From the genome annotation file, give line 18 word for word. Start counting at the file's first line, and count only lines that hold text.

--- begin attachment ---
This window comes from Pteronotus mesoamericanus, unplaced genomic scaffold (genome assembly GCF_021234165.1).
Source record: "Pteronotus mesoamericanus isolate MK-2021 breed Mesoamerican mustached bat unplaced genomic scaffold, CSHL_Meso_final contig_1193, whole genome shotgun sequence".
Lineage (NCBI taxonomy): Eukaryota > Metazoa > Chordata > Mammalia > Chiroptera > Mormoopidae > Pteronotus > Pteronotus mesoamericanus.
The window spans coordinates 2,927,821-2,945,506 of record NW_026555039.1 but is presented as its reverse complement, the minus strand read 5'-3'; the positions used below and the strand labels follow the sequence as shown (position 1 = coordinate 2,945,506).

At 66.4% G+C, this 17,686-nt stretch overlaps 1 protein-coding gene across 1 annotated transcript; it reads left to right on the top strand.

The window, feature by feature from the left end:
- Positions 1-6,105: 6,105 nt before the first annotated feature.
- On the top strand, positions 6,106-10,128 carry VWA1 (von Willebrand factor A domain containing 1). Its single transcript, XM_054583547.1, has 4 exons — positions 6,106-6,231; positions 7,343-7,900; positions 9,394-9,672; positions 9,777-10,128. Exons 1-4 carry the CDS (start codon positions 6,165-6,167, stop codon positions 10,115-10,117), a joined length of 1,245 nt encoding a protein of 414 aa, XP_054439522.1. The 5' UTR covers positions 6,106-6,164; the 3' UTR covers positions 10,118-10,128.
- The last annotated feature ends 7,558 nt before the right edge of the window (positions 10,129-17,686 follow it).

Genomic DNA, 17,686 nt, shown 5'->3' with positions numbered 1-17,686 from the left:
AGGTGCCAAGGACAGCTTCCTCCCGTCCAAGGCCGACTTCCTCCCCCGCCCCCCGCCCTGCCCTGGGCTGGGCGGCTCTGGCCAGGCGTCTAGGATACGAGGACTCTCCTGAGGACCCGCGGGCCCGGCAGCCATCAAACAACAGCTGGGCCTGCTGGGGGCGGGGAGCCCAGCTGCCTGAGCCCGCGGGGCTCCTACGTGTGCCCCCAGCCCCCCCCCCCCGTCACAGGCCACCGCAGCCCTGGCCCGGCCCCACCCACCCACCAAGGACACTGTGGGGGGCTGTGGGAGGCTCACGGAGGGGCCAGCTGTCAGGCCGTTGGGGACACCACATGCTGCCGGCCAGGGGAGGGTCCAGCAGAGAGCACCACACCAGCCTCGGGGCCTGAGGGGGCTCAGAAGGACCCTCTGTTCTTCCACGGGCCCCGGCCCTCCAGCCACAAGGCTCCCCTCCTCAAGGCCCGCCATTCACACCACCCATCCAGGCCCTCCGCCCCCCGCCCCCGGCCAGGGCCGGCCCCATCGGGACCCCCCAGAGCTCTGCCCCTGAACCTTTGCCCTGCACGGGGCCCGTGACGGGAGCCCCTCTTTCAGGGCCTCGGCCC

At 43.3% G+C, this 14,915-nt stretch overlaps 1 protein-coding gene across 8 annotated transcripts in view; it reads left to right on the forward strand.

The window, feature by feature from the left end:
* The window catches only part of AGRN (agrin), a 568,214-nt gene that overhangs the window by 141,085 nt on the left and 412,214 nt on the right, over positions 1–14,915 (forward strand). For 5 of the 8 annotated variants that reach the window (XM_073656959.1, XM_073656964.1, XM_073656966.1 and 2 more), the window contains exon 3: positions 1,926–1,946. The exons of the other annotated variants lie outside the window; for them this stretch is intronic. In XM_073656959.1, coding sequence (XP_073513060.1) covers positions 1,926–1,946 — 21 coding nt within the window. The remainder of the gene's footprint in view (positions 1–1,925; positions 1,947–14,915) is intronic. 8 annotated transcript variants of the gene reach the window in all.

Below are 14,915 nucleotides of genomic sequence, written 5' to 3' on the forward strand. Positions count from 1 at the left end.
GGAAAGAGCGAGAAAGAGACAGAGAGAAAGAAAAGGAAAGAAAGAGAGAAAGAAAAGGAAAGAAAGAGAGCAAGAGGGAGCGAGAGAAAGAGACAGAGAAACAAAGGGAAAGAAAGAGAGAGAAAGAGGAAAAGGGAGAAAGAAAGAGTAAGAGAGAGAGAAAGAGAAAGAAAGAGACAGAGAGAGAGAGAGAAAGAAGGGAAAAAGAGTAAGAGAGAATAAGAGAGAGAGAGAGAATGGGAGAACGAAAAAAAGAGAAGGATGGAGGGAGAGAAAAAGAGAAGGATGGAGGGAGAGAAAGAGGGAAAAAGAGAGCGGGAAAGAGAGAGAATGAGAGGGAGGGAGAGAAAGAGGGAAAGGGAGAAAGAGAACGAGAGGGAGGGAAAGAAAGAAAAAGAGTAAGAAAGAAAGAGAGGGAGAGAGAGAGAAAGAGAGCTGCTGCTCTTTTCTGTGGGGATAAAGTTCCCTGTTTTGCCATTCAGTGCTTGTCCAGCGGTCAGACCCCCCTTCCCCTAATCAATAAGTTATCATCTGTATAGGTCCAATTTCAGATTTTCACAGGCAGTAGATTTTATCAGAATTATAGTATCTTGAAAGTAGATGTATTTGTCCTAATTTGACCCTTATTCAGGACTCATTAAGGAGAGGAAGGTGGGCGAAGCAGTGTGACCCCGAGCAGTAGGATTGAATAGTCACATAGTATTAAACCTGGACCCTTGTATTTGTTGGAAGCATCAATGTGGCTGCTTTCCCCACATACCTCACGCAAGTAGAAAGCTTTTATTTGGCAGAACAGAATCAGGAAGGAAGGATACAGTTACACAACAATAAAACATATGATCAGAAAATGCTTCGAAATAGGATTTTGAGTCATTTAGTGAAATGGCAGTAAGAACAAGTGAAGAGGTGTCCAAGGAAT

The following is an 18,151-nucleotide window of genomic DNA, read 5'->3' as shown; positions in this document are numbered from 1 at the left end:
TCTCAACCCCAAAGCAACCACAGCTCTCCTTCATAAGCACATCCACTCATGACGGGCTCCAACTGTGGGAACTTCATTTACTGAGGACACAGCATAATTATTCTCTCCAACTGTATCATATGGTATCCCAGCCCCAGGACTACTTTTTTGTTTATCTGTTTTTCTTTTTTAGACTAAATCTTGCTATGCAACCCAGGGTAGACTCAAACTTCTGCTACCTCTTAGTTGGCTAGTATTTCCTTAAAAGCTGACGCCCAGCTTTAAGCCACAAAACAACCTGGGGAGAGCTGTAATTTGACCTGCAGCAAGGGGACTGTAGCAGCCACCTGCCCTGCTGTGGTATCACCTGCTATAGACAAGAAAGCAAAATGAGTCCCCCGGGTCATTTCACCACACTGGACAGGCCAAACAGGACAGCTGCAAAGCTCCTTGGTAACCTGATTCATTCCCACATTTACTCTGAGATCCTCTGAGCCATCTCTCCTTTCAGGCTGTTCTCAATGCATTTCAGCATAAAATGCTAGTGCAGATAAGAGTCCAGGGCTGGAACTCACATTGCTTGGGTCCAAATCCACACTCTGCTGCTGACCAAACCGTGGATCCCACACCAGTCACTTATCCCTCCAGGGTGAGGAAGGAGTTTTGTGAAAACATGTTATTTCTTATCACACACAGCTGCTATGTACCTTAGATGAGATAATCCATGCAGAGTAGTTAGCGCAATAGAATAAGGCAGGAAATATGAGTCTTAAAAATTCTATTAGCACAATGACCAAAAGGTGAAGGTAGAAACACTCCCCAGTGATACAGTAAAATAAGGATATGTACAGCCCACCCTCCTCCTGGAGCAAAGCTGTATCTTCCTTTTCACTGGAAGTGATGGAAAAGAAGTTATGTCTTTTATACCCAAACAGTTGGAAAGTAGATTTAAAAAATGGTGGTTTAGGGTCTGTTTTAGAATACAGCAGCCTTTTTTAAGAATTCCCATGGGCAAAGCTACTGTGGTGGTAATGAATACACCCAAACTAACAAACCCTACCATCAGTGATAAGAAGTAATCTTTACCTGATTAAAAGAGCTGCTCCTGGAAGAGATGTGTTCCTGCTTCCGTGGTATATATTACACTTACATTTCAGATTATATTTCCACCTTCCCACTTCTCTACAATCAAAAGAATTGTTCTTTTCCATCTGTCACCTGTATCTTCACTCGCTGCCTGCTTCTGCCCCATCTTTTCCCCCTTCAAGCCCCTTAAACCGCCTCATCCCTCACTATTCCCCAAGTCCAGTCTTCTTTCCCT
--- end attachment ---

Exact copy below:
TCTCAACCCCAAAGCAACCACAGCTCTCCTTCATAAGCACATCCACTCATGACGGGCTCCAACTGTGGGAACTTCATTTACTGAGGACACAGCATAATTATTCTCTCCAACTGTATCATATGGTATCCCAGCCCCAGGACTACTTTTTTGTTTATCTGTTTTTCTTTTTTAGACTAAATCTTGCTATGCAACCCAGGGTAGACTCAAACTTCTGCTACCTCTTAGTTGGCTAGTATTTCCTTAAAAGCTGACGCCCAGCTTTAAGCCACAAAACAACCTGGGGAGAGCTGTAATTTGACCTGCAGCAAGGGGACTGTAGCAGCCACCTGCCCTGCTGTGGTATCACCTGCTATAGACAAGAAAGCAAAATGAGTCCCCCGGGTCATTTCACCACACTGGACAGGCCAAACAGGACAGCTGCAAAGCTCCTTGGTAACCTGATTCATTCCCACATTTACTCTGAGATCCTCTGAGCCATCTCTCCTTTCAGGCTGTTCTCAATGCATTTCAGCATAAAATGCTAGTGCAGATAAGAGTCCAGGGCTGGAACTCACATTGCTTGGGTCCAAATCCACACTCTGCTGCTGACCAAACCGTGGATCCCACACCAGTCACTTATCCCTCCAGGGTGAGGAAGGAGTTTTGTGAAAACATGTTATTTCTTATCACACACAGCTGCTATGTACCTTAGATGAGATAATCCATGCAGAGTAGTTAGCGCAATAGAATAAGGCAGGAAATATGAGTCTTAAAAATTCTATTAGCACAATGACCAAAAGGTGAAGGTAGAAACACTCCCCAGTGATACAGTAAAATAAGGATATGTACAGCCCACCCTCCTCCTGGAGCAAAGCTGTATCTTCCTTTTCACTGGAAGTGATGGAAAAGAAGTTATGTCTTTTATACCCAAACAGTTGGAAAGTAGATTTAAAAAATGGTGGTTTAGGGTCTGTTTTAGAATACAGCAGCCTTTTTTAAGAATTCCCATGGGCAAAGCTACTGTGGTGGTAATGAATACACCCAAACTAACAAACCCTACCATCAGTGATAAGAAGTAATCTTTACCTGATTAAAAGAGCTGCTCCTGGAAGAGATGTGTTCCTGCTTCCGTGGTATATATTACACTTACATTTCAGATTATATTTCCACCTTCCCACTTCTCTACAATCAAAAGAATTGTTCTTTTCCATCTGTCACCTGTATCTTCACTCGCTGCCTGCTTCTGCCCCATCTTTTCCCCCTTCAAGCCCCTTAAACCGCCTCATCCCTCACTATTCCCCAAGTCCAGTCTTCTTTCCCT